The Importance of a “Well-Rounded” Hip

This post comes from Fred Nelson, MD, an orthopaedic surgeon in the Department of Orthopedics at Henry Ford Hospital and a clinical associate professor at Wayne State Medical School. Some of Dr. Nelson’s tips go out weekly to more than 3,000 members of the Orthopaedic Research Society (ORS), and all are distributed to more than 30 orthopaedic residency programs. Those not sent to the ORS are periodically reposted in OrthoBuzz with the permission of Dr. Nelson.

Fifty years ago, the precise etiology of hip osteoarthritis (OA) was not clear. In 1976, Solomon proposed 3 potential causes of osteoarthritis in general:1

  1. Failure of essentially normal cartilage subjected to abnormal or incongruous loading for long periods
  2. Damaged or defective cartilage failing under normal conditions of loading
  3. Breakup of articular cartilage due to defective subchondral bone

In 1986, Harris expanded on this concept by noting that mild acetabular dysplasia and/or pistol grip deformity were associated with 90% of patients who had “so-called primary or idiopathic” hip OA.2 Harris further claimed that “when these abnormalities are taken in conjunction with the detection of other metabolic abnormalities that can lead to osteoarthritis of the hip,…it seems clear that either osteoarthritis of the hip does not exist at all as a primary disease entity or, if it does, is extraordinarily rare.”

Subsequently, acetabular dysplasia was defined as an acetabular shape where the lateral center edge angle (LCEA) was <25°, and the cam and pincer deformities were introduced as forms of acetabular dysplasia. Acetabular retroversion, as detected by the crossover sign seen in anterolateral hip radiographs, was recognized later, and Tonnis used CT imaging to determine acetabular and femoral anteversion.3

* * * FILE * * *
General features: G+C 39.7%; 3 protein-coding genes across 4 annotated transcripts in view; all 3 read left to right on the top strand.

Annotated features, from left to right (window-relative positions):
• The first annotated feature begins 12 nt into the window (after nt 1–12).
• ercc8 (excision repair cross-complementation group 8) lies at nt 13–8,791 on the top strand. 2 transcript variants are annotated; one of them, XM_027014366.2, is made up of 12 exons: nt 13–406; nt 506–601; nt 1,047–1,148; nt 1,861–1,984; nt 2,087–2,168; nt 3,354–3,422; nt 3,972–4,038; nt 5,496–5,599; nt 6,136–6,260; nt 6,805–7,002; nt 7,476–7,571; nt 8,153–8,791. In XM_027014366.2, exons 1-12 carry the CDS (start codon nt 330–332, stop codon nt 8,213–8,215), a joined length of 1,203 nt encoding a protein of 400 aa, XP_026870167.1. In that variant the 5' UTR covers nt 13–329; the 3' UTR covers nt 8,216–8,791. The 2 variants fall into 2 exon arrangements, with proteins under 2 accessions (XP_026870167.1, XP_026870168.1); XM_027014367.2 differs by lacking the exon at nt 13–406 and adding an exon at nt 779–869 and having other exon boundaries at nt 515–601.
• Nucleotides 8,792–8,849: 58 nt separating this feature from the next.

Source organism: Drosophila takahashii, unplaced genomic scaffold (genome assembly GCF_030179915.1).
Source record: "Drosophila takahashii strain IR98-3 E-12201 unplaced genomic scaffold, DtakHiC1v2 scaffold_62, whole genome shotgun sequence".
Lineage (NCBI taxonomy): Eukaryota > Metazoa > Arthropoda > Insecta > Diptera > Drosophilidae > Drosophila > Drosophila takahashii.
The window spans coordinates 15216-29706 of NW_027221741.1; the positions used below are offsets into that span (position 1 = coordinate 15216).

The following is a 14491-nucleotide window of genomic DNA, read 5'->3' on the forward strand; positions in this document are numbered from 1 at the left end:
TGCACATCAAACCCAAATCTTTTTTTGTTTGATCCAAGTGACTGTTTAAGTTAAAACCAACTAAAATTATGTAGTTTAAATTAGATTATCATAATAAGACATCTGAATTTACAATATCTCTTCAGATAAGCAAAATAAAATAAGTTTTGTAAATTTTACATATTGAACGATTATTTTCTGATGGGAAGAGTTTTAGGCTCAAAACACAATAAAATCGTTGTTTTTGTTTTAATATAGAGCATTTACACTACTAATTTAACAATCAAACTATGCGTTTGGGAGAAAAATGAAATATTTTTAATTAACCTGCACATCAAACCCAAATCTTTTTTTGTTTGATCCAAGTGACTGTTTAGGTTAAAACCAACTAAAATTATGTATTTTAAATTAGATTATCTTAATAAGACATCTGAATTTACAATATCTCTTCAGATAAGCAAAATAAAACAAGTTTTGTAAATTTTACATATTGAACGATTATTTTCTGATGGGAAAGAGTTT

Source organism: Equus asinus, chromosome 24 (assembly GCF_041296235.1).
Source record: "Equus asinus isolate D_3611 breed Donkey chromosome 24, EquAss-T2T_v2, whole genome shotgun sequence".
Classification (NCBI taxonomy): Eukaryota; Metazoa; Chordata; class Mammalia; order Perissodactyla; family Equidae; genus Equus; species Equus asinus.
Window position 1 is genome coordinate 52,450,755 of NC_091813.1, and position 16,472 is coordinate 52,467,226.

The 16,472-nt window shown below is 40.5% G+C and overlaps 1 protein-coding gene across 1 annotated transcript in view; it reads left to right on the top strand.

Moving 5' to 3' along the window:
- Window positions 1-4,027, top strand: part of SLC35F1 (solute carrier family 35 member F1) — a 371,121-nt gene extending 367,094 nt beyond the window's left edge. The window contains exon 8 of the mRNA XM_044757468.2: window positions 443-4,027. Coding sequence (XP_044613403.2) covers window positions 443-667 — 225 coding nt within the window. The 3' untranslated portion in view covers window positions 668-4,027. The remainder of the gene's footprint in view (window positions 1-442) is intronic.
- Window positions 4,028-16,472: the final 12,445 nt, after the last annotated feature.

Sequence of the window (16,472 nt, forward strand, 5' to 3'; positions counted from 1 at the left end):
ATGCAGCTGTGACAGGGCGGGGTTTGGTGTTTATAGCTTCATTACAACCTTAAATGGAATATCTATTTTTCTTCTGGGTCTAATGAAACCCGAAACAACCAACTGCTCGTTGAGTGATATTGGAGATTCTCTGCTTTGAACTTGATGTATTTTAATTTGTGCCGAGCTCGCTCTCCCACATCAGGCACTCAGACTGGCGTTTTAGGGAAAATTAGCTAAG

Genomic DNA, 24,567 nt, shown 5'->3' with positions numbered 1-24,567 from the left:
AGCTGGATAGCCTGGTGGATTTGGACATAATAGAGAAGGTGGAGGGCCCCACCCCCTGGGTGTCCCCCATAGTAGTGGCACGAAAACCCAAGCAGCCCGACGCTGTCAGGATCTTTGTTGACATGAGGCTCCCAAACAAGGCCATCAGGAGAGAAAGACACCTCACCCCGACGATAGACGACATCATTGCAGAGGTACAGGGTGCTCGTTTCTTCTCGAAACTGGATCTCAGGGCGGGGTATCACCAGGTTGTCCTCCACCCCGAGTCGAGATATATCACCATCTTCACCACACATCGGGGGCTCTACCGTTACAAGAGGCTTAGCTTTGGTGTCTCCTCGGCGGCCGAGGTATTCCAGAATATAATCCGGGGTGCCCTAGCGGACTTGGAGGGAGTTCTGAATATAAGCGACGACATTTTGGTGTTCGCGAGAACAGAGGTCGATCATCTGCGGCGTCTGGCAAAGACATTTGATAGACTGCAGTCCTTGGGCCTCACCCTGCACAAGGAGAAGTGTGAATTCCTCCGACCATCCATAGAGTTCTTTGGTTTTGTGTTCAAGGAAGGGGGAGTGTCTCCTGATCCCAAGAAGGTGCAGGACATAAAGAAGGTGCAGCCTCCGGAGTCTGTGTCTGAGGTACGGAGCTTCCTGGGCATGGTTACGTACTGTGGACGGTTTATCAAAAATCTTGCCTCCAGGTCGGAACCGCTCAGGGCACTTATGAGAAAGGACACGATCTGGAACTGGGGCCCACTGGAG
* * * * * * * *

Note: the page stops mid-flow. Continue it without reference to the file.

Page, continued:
In 2020, investigators suspected that zonal-acetabular radius of curvature (ZARC) might play a role in hip-joint shape disorders.4 ZARC is the radius of curvature of the articular contact surface (from the margin of the fovea centralis to the acetabular rim), and the authors analyzed ZARC in anterior, superior, and posterior zones in subjects with normal, borderline, and dysplastic hips. (“Normal” was defined as LCEA of 25° to <40°; “borderline” as LCEA of 20° to <25°; and “dysplastic” as LCEA of <20°.) The 3-zone ZARC findings are summarized in the table below.

Mean Zonal-Acetabular Radius of Curvature (ZARC)

ZARC Zone Borderline Normal Dysplasia
Anterior 29.8 +/- 2.6 mm 28.0 +/- 2.2 mm 31.5 +/- 2.7 mm *
Superior 25.7 +/- 3.0 mm 25.9 +/- 2.2 mm 25.8 +/- 2.5 mm
Posterior 27.2 +/- 2.5 mm 26.4 +/- 1.9 mm 30.4 +/- 3.3 mm *

* P < 0.01

In this study, the severity of lateral undercoverage affected the anterior and/or posterior zonal-acetabular curvature. The take home message is that, absent metabolic abnormalities, acetabular and femoral head congruity and orientation are the driving forces in hip OA.


  1. Solomon L. Patterns of osteoarthritis of the hip. J Bone Joint Surg Br. 1976;58(2):176-83. Epub 1976/05/01. PubMed PMID: 932079.
  2. Harris WH. Etiology of osteoarthritis of the hip. Clinical orthopaedics and related research. 1986(213):20-33. Epub 1986/12/01. PubMed PMID: 3780093.
  3. Tonnis D, Heinecke A. Acetabular and femoral anteversion: relationship with osteoarthritis of the hip. J Bone Joint Surg Am. 1999;81(12):1747-70. Epub 1999/12/23. PubMed PMID: 10608388.
  4. Irie T, Espinoza Orias AA, Irie TY, Nho SJ, Takahashi D, Iwasaki N, et al. Three-dimensional hip joint congruity evaluation of the borderline dysplasia: Zonal-acetabular radius of curvature. J Orthop Res. 2020;38(10):2197-205. Epub 2020/02/20. doi: 10.1002/jor.24631. PubMed PMID: 32073168.

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